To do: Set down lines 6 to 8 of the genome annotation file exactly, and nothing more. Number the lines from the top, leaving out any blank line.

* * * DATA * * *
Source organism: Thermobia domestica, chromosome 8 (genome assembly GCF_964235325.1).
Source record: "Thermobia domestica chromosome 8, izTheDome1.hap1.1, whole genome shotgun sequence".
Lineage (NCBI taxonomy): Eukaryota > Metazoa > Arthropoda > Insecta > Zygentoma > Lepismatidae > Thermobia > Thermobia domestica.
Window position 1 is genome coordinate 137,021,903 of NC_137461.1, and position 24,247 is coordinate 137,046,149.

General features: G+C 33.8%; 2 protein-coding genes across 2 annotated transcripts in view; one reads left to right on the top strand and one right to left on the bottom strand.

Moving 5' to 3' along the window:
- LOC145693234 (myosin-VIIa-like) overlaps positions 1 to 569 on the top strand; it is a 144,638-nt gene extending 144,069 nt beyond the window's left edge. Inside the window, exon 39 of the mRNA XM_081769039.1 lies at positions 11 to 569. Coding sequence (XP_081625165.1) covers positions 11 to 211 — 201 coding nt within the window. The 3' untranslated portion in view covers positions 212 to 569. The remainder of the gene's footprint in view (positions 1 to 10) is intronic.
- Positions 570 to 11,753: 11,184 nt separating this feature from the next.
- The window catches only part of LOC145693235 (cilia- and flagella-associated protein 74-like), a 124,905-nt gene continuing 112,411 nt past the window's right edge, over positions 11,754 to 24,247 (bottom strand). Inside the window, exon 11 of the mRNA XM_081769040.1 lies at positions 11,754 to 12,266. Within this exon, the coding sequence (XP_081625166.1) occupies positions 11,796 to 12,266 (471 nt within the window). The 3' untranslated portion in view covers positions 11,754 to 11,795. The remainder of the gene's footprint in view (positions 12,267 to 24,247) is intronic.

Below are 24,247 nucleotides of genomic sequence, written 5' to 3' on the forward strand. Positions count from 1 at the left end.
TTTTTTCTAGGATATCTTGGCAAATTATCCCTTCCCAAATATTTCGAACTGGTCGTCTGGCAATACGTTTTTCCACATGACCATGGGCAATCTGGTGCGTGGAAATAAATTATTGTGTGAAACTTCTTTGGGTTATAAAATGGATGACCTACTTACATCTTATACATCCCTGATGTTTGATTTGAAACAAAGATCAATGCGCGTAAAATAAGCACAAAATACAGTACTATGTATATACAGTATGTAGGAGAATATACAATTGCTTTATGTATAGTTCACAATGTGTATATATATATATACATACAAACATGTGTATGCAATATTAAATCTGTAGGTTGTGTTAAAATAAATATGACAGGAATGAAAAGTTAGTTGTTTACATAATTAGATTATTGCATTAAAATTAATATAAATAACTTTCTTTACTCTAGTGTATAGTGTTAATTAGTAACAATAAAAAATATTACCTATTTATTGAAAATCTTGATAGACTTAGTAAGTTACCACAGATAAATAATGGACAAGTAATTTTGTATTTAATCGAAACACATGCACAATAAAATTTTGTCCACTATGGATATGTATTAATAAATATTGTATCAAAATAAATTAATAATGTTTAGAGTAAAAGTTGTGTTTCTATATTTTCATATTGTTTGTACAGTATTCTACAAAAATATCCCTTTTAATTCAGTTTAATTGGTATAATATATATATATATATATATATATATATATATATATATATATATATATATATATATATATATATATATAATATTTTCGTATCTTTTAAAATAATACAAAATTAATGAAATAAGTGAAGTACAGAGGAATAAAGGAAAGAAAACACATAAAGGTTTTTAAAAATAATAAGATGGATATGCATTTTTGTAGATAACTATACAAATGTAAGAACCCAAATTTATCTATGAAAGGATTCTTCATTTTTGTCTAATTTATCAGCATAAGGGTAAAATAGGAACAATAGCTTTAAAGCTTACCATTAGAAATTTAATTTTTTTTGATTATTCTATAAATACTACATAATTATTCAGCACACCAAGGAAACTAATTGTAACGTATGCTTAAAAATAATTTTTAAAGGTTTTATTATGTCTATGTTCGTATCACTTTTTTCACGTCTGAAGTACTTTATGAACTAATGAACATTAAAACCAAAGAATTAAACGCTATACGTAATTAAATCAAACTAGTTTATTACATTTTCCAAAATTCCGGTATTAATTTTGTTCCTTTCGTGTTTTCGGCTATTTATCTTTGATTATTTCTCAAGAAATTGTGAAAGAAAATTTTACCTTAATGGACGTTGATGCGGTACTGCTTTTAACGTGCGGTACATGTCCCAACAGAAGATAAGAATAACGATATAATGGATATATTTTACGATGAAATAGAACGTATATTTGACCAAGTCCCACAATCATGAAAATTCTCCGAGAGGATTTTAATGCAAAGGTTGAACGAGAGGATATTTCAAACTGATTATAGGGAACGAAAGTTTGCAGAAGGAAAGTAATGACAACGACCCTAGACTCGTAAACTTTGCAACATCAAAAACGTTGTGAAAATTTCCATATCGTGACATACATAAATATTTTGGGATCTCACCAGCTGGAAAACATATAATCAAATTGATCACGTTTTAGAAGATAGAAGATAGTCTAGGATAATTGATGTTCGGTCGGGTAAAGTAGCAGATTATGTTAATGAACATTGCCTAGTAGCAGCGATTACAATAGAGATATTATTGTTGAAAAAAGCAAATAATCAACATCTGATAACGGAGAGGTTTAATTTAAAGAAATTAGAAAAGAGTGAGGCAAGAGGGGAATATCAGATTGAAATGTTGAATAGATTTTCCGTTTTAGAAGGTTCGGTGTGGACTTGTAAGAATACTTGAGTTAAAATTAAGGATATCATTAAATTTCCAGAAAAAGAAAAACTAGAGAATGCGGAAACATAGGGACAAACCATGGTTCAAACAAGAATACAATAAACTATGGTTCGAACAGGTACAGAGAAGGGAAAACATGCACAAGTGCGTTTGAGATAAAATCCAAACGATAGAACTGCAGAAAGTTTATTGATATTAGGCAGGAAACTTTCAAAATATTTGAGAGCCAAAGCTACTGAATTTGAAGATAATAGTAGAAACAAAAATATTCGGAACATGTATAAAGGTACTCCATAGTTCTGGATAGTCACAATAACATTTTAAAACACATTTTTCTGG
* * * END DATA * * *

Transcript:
Moving 5' to 3' along the window:
- LOC145693234 (myosin-VIIa-like) overlaps positions 1 to 569 on the top strand; it is a 144,638-nt gene extending 144,069 nt beyond the window's left edge. Inside the window, exon 39 of the mRNA XM_081769039.1 lies at positions 11 to 569. Coding sequence (XP_081625165.1) covers positions 11 to 211 — 201 coding nt within the window. The 3' untranslated portion in view covers positions 212 to 569. The remainder of the gene's footprint in view (positions 1 to 10) is intronic.
- Positions 570 to 11,753: 11,184 nt separating this feature from the next.